Dundee University’s principal is is facing calls to come to the Scottish Parliament to answer questions about controversial pension changes.
North East MSP Mercedes Villalba says Professor Iain Gillespie, principal and vice-chancellor at the university, must also explain a “failure” to seek a settlement with trade unions.
Some staff plan to hold a demonstration against the proposed changes outside Holyrood on Thursday.
What changes are being made to pensions?
The University of Dundee Superannuation Scheme, which is only available to the six lowest pay grades, is being partly replaced by a privately administered scheme.
The change has already been agreed by the university court and will come into force on January 1 next year.
Unite estimates some pensions will drop from £20,100 a year to £14,400 as a result.
Ms Villalba previously wrote to Professor Gillespie accusing the university of agreeing to these pension changes without working with union leaders on a compromise.
In that instance the university wrote back to her to confirm the decision will not be reversed, and disputing her claims it had “derecognised” the unions.
Last week it was revealed former Scottish Labour leader Wendy Alexander will receive a salary increase of at least £10,000 for her role at the university.
Ms Alexander now earns at least £170,000 – £35,000 more than First Minister Nicola Sturgeon.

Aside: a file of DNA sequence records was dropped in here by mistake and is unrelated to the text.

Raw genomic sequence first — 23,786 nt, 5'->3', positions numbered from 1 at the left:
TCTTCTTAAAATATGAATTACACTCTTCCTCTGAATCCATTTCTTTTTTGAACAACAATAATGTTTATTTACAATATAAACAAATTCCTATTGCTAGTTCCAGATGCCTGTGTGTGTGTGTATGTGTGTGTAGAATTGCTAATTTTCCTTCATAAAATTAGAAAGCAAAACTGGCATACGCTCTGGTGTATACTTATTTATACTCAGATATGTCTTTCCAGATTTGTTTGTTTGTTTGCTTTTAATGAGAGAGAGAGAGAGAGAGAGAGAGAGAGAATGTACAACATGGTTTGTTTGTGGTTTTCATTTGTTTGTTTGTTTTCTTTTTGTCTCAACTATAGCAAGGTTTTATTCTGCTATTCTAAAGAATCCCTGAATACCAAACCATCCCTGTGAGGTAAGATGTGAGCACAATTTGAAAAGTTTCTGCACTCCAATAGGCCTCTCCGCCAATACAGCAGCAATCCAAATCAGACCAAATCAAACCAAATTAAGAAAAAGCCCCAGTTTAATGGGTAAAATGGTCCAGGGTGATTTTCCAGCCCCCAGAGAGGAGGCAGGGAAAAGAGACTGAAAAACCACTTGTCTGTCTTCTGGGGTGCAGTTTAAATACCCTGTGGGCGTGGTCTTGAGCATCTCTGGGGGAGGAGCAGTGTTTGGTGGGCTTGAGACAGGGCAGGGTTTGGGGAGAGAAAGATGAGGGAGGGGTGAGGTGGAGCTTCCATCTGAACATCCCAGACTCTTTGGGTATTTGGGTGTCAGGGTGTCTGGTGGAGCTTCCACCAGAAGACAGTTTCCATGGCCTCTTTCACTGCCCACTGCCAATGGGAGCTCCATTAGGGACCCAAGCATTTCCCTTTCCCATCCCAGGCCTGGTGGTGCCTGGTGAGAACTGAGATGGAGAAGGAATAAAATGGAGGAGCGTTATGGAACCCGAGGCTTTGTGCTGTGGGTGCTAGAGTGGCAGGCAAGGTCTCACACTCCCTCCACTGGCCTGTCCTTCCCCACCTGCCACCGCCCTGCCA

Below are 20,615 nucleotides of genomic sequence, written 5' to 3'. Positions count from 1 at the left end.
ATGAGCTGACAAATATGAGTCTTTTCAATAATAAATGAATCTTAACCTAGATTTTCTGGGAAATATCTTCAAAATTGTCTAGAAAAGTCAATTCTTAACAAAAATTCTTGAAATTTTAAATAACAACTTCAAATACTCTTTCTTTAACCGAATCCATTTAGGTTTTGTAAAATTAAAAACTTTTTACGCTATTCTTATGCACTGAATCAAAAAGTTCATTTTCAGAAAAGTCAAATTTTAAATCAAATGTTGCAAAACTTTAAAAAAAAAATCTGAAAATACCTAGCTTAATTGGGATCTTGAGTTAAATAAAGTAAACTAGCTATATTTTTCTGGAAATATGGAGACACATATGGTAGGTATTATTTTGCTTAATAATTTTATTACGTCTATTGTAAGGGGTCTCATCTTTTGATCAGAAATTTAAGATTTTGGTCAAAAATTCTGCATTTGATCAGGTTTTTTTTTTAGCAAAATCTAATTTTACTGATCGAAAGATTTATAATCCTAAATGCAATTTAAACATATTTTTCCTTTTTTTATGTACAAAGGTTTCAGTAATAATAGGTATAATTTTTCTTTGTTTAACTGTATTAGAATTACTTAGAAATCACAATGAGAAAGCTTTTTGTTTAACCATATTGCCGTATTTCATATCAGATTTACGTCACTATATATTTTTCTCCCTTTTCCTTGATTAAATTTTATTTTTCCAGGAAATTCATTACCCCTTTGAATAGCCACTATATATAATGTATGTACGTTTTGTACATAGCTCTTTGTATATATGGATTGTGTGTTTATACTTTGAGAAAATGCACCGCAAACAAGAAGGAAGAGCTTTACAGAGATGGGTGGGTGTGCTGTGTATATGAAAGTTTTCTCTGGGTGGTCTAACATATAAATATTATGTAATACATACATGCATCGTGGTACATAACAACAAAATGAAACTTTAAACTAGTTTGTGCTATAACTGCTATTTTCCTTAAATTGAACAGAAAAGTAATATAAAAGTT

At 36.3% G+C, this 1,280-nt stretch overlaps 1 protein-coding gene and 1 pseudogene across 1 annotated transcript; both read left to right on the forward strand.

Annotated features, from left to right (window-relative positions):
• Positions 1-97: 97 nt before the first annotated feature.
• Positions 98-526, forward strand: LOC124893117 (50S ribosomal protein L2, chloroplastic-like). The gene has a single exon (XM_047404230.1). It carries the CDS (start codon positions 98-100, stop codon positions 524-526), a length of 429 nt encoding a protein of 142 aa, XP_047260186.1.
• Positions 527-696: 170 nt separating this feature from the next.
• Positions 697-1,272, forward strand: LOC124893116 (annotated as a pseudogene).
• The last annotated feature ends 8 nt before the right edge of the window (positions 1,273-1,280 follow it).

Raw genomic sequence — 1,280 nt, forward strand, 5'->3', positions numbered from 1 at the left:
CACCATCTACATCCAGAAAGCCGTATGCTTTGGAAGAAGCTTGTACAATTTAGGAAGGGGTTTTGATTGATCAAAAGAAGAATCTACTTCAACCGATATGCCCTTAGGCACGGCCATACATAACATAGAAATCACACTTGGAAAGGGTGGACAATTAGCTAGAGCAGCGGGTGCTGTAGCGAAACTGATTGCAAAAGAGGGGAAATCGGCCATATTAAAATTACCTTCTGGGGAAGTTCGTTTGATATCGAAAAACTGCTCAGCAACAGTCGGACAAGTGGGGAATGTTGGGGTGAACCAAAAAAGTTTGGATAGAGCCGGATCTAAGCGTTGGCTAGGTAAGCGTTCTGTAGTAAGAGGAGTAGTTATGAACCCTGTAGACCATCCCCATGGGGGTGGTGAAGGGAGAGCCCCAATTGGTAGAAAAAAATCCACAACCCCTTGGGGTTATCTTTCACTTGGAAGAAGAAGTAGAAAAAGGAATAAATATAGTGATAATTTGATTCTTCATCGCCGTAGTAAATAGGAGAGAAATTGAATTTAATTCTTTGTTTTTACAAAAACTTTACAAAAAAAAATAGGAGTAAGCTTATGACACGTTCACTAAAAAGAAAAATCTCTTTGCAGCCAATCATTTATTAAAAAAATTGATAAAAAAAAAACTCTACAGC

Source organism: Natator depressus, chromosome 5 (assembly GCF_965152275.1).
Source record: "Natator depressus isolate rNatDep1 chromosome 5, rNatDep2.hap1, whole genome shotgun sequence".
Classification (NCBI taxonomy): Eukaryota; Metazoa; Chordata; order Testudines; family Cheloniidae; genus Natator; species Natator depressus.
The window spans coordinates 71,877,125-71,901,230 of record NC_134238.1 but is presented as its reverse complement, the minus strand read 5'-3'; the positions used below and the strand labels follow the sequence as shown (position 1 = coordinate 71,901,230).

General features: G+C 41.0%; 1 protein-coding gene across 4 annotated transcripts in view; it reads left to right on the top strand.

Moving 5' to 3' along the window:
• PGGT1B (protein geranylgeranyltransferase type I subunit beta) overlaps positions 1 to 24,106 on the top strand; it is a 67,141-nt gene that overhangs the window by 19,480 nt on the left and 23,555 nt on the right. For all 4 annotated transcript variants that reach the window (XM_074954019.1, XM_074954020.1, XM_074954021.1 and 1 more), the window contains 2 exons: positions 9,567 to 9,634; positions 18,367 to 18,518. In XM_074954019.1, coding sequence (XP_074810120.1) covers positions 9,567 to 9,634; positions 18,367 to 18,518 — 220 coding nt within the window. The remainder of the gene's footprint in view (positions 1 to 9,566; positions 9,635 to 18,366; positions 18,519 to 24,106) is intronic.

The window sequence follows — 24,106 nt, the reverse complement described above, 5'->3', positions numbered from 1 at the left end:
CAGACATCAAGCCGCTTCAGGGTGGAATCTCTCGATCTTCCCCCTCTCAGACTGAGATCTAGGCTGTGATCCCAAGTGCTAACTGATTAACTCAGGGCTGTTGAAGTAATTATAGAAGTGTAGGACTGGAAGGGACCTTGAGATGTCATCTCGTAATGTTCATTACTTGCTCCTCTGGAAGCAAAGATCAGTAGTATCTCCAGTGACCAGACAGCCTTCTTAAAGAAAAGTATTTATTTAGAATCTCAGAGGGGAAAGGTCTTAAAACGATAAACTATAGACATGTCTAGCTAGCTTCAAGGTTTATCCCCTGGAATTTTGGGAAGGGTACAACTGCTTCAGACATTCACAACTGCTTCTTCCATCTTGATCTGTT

Senior management not held to account
Ms Villalba now says “given the seriousness of this dispute”, Professor Gillespie, along with the campus trade unions and Higher Education Minister Jamie Hepburn, must appear in front of Holyrood’s education committee to explain why the pension changes were made.
She has written to the committee urging them to insist they come to Holyrood.
In her letter she said: “I believe the university’s failure to seek a negotiated settlement with its employees’ trade unions puts it into conflict with the Scottish Government’s fair working strategy.
“However, despite this issue having been raised repeatedly in parliament, the Scottish Government has so far failed to hold senior management to account.”
Union backs calls for Holyrood appearance
Susan Robertson, from Unite the Union’s Dundee branch, wants to make sure her members are in the same room to hear Professor Gillespie’s explanation.
She added “nothing is moving” from the university on this issue.
Ms Robertson said: “He is just putting down pleasantries and hoping people will go away.”
University defends decision
Dundee University says it has “always been open to discussions” with the trade unions and said suggestions to the contrary are “simply untrue”.
A spokesman added the decision to change the pension provision was made after 18 months of discussions with staff and the campus union.
“Over that time the university revised and changed the proposals considerably from what was originally put forward, with significant extra investment in the scheme,” the university said.
“We are moving forward with implementation of the changes which will ensure affordable pensions available for all staff, including those who could not afford to join the existing scheme.”
A spokesman for the Scottish Government added: “The Scottish Government has no direct role in determining the pensions of those who work in universities, but industrial action is in no-one’s interests.
“We expect the university and the unions to work together to make every effort to resolve these issues quickly and minimise disruption to students.”